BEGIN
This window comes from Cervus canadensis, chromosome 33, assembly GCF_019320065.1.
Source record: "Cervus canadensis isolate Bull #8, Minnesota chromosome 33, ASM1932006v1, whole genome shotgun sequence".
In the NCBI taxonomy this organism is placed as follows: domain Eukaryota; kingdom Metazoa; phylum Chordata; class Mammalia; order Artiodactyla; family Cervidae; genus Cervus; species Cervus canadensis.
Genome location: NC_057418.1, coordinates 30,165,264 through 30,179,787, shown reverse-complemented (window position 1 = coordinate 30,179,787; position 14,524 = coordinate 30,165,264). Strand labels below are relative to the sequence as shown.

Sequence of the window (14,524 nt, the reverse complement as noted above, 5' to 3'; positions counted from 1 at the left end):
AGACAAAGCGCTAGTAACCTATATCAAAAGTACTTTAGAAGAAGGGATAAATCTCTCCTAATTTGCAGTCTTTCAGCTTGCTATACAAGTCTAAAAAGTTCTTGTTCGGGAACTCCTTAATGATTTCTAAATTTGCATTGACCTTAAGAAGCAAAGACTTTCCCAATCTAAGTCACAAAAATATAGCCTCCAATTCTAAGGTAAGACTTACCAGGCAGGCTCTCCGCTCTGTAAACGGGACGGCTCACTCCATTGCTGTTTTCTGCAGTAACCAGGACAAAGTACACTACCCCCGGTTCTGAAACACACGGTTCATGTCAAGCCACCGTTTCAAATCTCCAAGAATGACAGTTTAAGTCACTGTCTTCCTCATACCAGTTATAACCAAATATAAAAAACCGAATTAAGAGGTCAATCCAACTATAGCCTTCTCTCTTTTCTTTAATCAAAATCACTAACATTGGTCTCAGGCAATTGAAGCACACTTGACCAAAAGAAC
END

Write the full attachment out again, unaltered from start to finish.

This window comes from Cervus canadensis, chromosome 33, assembly GCF_019320065.1.
Source record: "Cervus canadensis isolate Bull #8, Minnesota chromosome 33, ASM1932006v1, whole genome shotgun sequence".
In the NCBI taxonomy this organism is placed as follows: domain Eukaryota; kingdom Metazoa; phylum Chordata; class Mammalia; order Artiodactyla; family Cervidae; genus Cervus; species Cervus canadensis.
Genome location: NC_057418.1, coordinates 30,165,264 through 30,179,787, shown reverse-complemented (window position 1 = coordinate 30,179,787; position 14,524 = coordinate 30,165,264). Strand labels below are relative to the sequence as shown.

Sequence of the window (14,524 nt, the reverse complement as noted above, 5' to 3'; positions counted from 1 at the left end):
AGACAAAGCGCTAGTAACCTATATCAAAAGTACTTTAGAAGAAGGGATAAATCTCTCCTAATTTGCAGTCTTTCAGCTTGCTATACAAGTCTAAAAAGTTCTTGTTCGGGAACTCCTTAATGATTTCTAAATTTGCATTGACCTTAAGAAGCAAAGACTTTCCCAATCTAAGTCACAAAAATATAGCCTCCAATTCTAAGGTAAGACTTACCAGGCAGGCTCTCCGCTCTGTAAACGGGACGGCTCACTCCATTGCTGTTTTCTGCAGTAACCAGGACAAAGTACACTACCCCCGGTTCTGAAACACACGGTTCATGTCAAGCCACCGTTTCAAATCTCCAAGAATGACAGTTTAAGTCACTGTCTTCCTCATACCAGTTATAACCAAATATAAAAAACCGAATTAAGAGGTCAATCCAACTATAGCCTTCTCTCTTTTCTTTAATCAAAATCACTAACATTGGTCTCAGGCAATTGAAGCACACTTGACCAAAAGAAC